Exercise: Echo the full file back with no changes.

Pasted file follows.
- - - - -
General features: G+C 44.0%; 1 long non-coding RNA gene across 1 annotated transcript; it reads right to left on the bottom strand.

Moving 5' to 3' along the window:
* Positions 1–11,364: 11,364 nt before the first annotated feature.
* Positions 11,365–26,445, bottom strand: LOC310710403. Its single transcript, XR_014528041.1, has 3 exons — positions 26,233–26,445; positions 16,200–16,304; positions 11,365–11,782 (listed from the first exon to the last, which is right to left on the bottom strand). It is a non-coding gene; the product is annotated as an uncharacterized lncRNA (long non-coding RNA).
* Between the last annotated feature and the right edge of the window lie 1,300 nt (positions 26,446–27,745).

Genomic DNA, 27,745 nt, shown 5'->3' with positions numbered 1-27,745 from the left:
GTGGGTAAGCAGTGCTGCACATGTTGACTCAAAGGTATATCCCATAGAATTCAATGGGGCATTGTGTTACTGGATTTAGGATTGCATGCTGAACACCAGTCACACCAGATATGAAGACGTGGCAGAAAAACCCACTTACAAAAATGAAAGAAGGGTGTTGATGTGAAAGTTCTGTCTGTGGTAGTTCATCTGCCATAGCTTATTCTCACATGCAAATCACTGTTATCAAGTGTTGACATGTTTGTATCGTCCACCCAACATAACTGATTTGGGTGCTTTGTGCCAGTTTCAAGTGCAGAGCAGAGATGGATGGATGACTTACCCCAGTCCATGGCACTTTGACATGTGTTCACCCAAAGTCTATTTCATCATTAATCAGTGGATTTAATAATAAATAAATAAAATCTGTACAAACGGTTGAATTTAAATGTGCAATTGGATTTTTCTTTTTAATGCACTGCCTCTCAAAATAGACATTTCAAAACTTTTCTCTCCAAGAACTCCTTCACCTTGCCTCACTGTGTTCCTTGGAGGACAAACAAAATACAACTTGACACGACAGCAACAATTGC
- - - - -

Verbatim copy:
General features: G+C 44.0%; 1 long non-coding RNA gene across 1 annotated transcript; it reads right to left on the bottom strand.

Moving 5' to 3' along the window:
* Positions 1–11,364: 11,364 nt before the first annotated feature.
* Positions 11,365–26,445, bottom strand: LOC310710403. Its single transcript, XR_014528041.1, has 3 exons — positions 26,233–26,445; positions 16,200–16,304; positions 11,365–11,782 (listed from the first exon to the last, which is right to left on the bottom strand). It is a non-coding gene; the product is annotated as an uncharacterized lncRNA (long non-coding RNA).
* Between the last annotated feature and the right edge of the window lie 1,300 nt (positions 26,446–27,745).

Genomic DNA, 27,745 nt, shown 5'->3' with positions numbered 1-27,745 from the left:
GTGGGTAAGCAGTGCTGCACATGTTGACTCAAAGGTATATCCCATAGAATTCAATGGGGCATTGTGTTACTGGATTTAGGATTGCATGCTGAACACCAGTCACACCAGATATGAAGACGTGGCAGAAAAACCCACTTACAAAAATGAAAGAAGGGTGTTGATGTGAAAGTTCTGTCTGTGGTAGTTCATCTGCCATAGCTTATTCTCACATGCAAATCACTGTTATCAAGTGTTGACATGTTTGTATCGTCCACCCAACATAACTGATTTGGGTGCTTTGTGCCAGTTTCAAGTGCAGAGCAGAGATGGATGGATGACTTACCCCAGTCCATGGCACTTTGACATGTGTTCACCCAAAGTCTATTTCATCATTAATCAGTGGATTTAATAATAAATAAATAAAATCTGTACAAACGGTTGAATTTAAATGTGCAATTGGATTTTTCTTTTTAATGCACTGCCTCTCAAAATAGACATTTCAAAACTTTTCTCTCCAAGAACTCCTTCACCTTGCCTCACTGTGTTCCTTGGAGGACAAACAAAATACAACTTGACACGACAGCAACAATTGC